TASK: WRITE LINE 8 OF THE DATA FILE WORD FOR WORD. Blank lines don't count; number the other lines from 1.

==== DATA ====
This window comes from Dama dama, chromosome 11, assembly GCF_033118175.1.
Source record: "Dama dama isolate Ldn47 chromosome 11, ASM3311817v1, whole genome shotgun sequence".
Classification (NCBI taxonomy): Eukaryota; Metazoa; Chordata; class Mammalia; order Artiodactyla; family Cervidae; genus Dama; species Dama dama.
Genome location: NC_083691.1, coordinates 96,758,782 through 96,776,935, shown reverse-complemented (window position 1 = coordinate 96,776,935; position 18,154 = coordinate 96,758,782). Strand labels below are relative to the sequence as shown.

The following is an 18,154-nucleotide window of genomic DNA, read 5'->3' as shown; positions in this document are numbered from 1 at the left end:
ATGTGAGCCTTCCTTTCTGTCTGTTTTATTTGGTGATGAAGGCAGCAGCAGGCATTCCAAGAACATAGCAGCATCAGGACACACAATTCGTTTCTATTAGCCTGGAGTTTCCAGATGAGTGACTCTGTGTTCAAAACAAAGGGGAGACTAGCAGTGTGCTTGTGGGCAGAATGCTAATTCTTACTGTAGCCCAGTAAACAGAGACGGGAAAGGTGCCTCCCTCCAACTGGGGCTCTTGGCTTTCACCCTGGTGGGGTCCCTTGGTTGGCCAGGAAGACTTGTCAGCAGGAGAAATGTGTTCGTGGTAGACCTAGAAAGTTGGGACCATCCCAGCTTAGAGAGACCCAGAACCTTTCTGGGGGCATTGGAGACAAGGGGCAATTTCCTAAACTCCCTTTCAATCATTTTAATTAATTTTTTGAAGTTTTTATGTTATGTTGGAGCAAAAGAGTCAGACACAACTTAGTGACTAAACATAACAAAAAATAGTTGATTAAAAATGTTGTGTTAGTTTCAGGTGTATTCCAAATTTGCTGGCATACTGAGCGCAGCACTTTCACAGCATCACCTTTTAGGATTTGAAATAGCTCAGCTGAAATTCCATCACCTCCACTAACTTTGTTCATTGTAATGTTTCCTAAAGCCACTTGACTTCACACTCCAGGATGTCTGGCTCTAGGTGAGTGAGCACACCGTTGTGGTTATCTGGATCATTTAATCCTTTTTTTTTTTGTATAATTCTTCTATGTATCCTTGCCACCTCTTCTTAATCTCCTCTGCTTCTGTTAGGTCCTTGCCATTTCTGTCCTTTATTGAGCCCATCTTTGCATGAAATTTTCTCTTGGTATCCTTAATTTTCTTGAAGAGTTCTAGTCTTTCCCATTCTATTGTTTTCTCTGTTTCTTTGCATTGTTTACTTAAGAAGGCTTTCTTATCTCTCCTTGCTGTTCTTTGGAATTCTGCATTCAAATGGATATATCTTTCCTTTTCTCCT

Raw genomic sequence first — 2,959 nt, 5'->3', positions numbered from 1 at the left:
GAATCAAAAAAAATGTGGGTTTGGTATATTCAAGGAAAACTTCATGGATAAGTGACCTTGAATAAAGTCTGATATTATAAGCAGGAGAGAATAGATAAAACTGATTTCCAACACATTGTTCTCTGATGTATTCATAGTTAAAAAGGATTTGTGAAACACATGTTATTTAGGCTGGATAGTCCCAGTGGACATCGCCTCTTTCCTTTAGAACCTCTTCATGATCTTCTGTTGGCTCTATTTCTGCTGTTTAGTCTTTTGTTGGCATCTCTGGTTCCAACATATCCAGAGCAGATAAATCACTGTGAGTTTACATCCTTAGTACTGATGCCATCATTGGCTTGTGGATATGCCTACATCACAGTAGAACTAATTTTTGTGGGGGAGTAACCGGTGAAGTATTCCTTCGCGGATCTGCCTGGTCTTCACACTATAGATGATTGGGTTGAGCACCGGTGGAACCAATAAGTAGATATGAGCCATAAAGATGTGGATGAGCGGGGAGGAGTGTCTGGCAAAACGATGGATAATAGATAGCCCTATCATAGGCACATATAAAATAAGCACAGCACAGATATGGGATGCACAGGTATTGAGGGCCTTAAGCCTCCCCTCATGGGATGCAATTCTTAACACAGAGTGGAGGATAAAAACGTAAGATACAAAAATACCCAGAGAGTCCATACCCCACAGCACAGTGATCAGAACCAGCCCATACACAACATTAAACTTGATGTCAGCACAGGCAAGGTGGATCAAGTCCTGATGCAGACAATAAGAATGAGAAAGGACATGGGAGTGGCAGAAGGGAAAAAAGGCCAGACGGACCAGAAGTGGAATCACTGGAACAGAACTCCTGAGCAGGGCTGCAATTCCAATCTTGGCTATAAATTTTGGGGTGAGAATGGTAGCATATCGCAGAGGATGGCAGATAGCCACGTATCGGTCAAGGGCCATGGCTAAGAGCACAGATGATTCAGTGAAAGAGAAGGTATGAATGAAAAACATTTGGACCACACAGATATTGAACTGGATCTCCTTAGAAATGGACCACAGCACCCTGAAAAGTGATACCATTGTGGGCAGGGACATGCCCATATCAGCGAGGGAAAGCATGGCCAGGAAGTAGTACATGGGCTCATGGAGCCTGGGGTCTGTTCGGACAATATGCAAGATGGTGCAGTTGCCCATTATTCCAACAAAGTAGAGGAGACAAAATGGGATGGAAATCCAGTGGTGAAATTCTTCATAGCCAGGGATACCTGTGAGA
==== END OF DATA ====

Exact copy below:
GAATCAAAAAAAATGTGGGTTTGGTATATTCAAGGAAAACTTCATGGATAAGTGACCTTGAATAAAGTCTGATATTATAAGCAGGAGAGAATAGATAAAACTGATTTCCAACACATTGTTCTCTGATGTATTCATAGTTAAAAAGGATTTGTGAAACACATGTTATTTAGGCTGGATAGTCCCAGTGGACATCGCCTCTTTCCTTTAGAACCTCTTCATGATCTTCTGTTGGCTCTATTTCTGCTGTTTAGTCTTTTGTTGGCATCTCTGGTTCCAACATATCCAGAGCAGATAAATCACTGTGAGTTTACATCCTTAGTACTGATGCCATCATTGGCTTGTGGATATGCCTACATCACAGTAGAACTAATTTTTGTGGGGGAGTAACCGGTGAAGTATTCCTTCGCGGATCTGCCTGGTCTTCACACTATAGATGATTGGGTTGAGCACCGGTGGAACCAATAAGTAGATATGAGCCATAAAGATGTGGATGAGCGGGGAGGAGTGTCTGGCAAAACGATGGATAATAGATAGCCCTATCATAGGCACATATAAAATAAGCACAGCACAGATATGGGATGCACAGGTATTGAGGGCCTTAAGCCTCCCCTCATGGGATGCAATTCTTAACACAGAGTGGAGGATAAAAACGTAAGATACAAAAATACCCAGAGAGTCCATACCCCACAGCACAGTGATCAGAACCAGCCCATACACAACATTAAACTTGATGTCAGCACAGGCAAGGTGGATCAAGTCCTGATGCAGACAATAAGAATGAGAAAGGACATGGGAGTGGCAGAAGGGAAAAAAGGCCAGACGGACCAGAAGTGGAATCACTGGAACAGAACTCCTGAGCAGGGCTGCAATTCCAATCTTGGCTATAAATTTTGGGGTGAGAATGGTAGCATATCGCAGAGGATGGCAGATAGCCACGTATCGGTCAAGGGCCATGGCTAAGAGCACAGATGATTCAGTGAAAGAGAAGGTATGAATGAAAAACATTTGGACCACACAGATATTGAACTGGATCTCCTTAGAAATGGACCACAGCACCCTGAAAAGTGATACCATTGTGGGCAGGGACATGCCCATATCAGCGAGGGAAAGCATGGCCAGGAAGTAGTACATGGGCTCATGGAGCCTGGGGTCTGTTCGGACAATATGCAAGATGGTGCAGTTGCCCATTATTCCAACAAAGTAGAGGAGACAAAATGGGATGGAAATCCAGTGGTGAAATTCTTCATAGCCAGGGATACCTGTGAGA